Messages of supporting local farmers and recycling are spread throughout the dining hall, yet no information appears about how the meat and dairy industry are affecting our environment. Bon Appetit points out that they promote local grown foods to help reduce transportation emissions, but in reality, animal agriculture is responsible for 18 percent of greenhouse gas emissions, more than the combined exhaust from all transportation (Cowspiracy). The fact that no attention is brought to the issue that has such a significant effect on our environment goes to show how SCU promotes sustainability purely as maintenance of their image.

        SCU as a business is faced with the contradictory values of morality and utilitarianism. Within the utilitarian view, Santa Clara must do whatever it takes to lead SCU to gaining the most profit. In this case, students coming to the school because of the appeal of the cafeteria food and students spending money at Benson. In order to gain this appeal SCU must offer dairy and meat options that the vast majority of people desire. Yet, these dairy and meat meals are exactly what goes against the true efforts of improving our environment. In addition, if SCU were to have signs covering the dangers of animal agriculture, potential students could possibly be offended or unwilling to change their diet. Thus, SCU has found a middle ground in promoting the bare minimum to be “sustainable,” such as throwing their trash in the correct bins, or using a reusable tray.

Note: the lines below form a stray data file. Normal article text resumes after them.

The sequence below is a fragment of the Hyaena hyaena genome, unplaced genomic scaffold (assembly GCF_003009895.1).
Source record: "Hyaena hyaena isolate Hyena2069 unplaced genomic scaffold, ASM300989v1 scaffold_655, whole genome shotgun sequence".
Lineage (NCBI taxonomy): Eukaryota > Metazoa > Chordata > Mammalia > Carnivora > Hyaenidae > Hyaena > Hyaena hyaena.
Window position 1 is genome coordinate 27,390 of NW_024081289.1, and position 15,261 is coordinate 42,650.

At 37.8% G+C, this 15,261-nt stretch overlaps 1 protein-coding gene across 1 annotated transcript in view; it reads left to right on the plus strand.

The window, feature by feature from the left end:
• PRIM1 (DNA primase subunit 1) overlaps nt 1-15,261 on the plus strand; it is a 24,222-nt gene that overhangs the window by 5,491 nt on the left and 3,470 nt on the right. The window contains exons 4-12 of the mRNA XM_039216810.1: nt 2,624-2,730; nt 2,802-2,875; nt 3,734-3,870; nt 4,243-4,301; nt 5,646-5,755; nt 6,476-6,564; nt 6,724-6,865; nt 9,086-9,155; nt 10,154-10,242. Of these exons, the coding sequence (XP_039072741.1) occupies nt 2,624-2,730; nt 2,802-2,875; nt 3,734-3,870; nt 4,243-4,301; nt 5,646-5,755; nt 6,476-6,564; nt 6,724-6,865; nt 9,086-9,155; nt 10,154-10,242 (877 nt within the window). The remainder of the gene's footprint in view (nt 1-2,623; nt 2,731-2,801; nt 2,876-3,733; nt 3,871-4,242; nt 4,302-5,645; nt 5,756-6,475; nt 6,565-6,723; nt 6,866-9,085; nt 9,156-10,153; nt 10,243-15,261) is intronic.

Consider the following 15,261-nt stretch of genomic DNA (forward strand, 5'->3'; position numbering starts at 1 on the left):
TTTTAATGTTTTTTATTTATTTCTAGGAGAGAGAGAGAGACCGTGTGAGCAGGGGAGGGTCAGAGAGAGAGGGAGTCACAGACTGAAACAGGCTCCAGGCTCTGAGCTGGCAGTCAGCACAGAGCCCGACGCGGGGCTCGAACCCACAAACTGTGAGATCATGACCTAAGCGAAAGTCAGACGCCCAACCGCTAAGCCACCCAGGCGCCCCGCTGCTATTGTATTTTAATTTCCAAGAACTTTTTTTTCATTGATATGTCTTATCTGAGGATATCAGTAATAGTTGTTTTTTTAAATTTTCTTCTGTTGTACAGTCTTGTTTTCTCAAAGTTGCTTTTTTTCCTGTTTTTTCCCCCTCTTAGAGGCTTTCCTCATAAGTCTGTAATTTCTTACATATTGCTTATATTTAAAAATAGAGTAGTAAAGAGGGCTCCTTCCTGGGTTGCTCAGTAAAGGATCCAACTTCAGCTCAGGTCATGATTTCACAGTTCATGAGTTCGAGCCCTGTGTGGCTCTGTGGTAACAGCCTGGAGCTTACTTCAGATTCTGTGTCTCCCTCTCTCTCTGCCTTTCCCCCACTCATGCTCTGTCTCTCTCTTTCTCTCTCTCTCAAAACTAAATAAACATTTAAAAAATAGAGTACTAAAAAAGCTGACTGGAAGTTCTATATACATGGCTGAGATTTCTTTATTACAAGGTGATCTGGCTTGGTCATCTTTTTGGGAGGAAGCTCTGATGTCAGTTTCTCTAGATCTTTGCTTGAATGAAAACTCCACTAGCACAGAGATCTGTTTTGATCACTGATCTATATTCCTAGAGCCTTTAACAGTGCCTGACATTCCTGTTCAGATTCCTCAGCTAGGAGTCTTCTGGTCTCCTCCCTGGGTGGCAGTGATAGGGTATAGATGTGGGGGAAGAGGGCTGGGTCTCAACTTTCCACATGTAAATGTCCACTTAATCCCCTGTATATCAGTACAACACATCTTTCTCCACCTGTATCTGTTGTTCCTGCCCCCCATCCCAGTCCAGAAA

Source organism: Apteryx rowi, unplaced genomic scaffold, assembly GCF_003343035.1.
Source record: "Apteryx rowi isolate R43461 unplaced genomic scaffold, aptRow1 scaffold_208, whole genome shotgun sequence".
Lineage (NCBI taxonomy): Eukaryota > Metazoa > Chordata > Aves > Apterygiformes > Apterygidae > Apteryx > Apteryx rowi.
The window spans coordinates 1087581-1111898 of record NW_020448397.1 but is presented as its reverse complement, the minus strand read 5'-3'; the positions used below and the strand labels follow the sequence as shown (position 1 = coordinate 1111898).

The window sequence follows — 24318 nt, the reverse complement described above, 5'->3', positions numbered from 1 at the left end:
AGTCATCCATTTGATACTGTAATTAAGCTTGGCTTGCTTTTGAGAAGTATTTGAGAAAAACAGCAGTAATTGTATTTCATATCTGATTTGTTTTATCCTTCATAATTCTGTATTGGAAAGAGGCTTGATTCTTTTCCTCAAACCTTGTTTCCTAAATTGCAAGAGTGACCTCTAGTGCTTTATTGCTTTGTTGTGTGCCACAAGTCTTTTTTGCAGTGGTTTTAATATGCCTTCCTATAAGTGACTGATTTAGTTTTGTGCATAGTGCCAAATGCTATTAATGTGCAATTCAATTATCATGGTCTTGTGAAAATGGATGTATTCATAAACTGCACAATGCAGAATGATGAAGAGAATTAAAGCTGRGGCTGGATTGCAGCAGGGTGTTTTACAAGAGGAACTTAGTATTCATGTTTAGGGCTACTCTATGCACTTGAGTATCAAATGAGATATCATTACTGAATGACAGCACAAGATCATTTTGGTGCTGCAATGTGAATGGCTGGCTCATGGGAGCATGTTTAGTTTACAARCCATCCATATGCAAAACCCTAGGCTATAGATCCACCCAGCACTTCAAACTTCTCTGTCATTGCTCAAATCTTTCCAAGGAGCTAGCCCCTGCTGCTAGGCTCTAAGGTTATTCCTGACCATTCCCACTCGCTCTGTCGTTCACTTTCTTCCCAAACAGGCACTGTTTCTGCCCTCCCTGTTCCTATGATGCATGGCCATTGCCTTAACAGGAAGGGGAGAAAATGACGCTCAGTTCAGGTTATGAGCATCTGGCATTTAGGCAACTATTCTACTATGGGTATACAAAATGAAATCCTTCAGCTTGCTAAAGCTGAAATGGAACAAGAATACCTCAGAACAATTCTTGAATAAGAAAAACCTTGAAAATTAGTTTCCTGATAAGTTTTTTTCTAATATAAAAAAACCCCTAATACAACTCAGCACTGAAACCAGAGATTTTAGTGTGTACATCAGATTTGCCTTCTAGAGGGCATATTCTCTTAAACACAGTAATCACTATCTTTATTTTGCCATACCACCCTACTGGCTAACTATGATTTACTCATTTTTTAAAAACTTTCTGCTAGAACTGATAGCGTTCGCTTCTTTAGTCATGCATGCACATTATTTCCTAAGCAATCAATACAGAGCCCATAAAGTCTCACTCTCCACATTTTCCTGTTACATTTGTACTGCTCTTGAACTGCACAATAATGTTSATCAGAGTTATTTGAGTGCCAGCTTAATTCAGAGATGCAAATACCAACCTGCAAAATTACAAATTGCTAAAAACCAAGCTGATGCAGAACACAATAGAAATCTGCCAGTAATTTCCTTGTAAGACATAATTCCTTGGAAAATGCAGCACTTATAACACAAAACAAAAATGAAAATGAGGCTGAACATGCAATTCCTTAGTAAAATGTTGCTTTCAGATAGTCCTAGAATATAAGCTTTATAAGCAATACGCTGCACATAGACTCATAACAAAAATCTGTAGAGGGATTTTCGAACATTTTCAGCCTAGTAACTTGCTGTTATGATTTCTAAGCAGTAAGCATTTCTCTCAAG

SCU is not the only school guilty of using sustainability as a tactic of university branding.  In her article “Less Hypocrisy, More Leadership,” Shana Gallagher, student at Tufts University and member of Tufts Climate Action (TCA), explains her aggravation with institutions, especially Tufts, acting more as a corporation rather than a place of education and innovation.  Gallagher explains how Tufts claims to be a school that promotes social justice and innovates on environmental issues, yet, has invested over $70 million in fossil fuels– the leading cause of global warming.  More than an adequate amount of signatures were signed by Tufts students, faculty, and alumni on TCA’s petition against Tufts backing fossil fuels, yet TCA was only met with silence by the administration.  Gallagher discusses how Anthony Monaco, president of Tufts, even brought up the activism in a speech directed towards potential students.  Monaco praised the passion and determination of the TCA students, and the positive impacts on the world that the prospective students could make by coming to Tufts.  Gallagher concluded that Tufts is two-faced and is far more concerned with its reputation and corporate profit instead of being the progressive campus that they pretend to be.  Similar to Tufts, Santa Clara is not living up to its moral potential and is merely using sustainability as a way to lure in prospective students, instead of aligning its motives with its values.